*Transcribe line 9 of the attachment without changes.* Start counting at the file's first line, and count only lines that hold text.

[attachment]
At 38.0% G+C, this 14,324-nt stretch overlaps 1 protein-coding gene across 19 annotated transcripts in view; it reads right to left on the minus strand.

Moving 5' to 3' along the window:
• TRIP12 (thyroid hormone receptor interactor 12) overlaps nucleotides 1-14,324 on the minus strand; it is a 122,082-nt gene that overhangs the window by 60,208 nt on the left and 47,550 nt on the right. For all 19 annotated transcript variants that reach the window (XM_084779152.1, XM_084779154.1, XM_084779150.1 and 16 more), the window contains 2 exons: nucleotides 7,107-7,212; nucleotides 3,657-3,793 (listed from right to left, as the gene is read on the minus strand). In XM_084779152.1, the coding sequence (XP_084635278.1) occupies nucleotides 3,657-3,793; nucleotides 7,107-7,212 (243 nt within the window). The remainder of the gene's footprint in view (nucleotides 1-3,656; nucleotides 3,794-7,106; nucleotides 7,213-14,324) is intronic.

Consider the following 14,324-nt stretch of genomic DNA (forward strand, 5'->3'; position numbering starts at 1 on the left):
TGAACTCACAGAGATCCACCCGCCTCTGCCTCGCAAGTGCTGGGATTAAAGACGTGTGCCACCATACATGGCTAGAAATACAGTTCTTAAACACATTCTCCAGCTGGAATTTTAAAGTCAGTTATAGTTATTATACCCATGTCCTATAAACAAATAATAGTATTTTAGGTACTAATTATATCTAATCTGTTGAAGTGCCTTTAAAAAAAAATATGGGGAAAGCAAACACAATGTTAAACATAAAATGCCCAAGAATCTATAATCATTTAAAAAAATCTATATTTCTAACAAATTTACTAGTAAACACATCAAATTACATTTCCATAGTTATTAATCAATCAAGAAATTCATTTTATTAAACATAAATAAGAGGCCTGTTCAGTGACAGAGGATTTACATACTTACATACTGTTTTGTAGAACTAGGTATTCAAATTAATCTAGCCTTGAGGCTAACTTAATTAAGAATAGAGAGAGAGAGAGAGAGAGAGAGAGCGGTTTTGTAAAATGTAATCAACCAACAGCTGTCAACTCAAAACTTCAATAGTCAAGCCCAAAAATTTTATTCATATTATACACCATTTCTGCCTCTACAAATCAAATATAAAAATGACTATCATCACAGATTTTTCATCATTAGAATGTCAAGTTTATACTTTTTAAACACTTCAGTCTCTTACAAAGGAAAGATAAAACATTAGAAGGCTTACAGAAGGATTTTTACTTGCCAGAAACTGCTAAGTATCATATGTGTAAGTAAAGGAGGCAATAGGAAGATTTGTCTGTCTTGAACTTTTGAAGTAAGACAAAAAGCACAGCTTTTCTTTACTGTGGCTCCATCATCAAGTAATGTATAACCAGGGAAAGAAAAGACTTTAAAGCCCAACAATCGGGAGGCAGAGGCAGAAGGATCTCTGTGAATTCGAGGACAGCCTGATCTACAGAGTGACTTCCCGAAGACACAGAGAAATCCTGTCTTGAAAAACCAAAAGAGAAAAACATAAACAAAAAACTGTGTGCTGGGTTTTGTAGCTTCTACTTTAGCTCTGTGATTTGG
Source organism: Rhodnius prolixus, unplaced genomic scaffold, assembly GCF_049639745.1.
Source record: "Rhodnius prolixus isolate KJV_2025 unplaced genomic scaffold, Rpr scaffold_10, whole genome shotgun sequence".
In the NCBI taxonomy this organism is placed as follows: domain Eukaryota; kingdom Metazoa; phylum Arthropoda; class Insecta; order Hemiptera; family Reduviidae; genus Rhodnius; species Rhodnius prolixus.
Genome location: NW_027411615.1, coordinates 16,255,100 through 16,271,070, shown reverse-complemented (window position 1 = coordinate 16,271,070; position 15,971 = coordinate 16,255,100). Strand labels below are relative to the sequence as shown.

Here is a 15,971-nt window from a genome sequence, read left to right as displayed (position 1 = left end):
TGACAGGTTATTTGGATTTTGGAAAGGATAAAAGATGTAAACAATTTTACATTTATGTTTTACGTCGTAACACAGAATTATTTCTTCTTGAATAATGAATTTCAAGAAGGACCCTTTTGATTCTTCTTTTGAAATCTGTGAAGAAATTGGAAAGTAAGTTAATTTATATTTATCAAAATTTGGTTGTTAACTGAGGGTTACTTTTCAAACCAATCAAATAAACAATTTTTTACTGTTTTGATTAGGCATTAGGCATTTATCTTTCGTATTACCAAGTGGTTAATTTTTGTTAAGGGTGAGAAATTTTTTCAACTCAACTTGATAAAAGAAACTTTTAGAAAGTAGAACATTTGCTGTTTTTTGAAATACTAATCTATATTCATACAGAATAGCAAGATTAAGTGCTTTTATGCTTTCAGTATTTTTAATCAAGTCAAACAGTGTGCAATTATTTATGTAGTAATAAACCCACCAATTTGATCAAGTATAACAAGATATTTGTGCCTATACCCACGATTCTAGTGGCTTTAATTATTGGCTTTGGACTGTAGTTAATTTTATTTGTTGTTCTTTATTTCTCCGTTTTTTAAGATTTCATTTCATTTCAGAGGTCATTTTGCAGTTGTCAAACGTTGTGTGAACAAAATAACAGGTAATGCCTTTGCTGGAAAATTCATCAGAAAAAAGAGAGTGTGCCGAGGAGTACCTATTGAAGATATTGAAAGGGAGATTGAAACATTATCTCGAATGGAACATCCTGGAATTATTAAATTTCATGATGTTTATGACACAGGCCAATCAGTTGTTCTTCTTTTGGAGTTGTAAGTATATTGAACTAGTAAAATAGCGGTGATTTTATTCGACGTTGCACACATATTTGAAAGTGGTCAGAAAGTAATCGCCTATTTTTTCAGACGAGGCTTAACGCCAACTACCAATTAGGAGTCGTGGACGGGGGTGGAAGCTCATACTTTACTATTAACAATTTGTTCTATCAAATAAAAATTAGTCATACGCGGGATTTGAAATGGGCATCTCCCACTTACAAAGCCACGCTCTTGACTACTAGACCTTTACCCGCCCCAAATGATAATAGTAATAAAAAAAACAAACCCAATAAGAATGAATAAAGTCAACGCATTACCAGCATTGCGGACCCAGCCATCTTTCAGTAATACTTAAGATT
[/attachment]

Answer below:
Genome location: NW_027411615.1, coordinates 16,255,100 through 16,271,070, shown reverse-complemented (window position 1 = coordinate 16,271,070; position 15,971 = coordinate 16,255,100). Strand labels below are relative to the sequence as shown.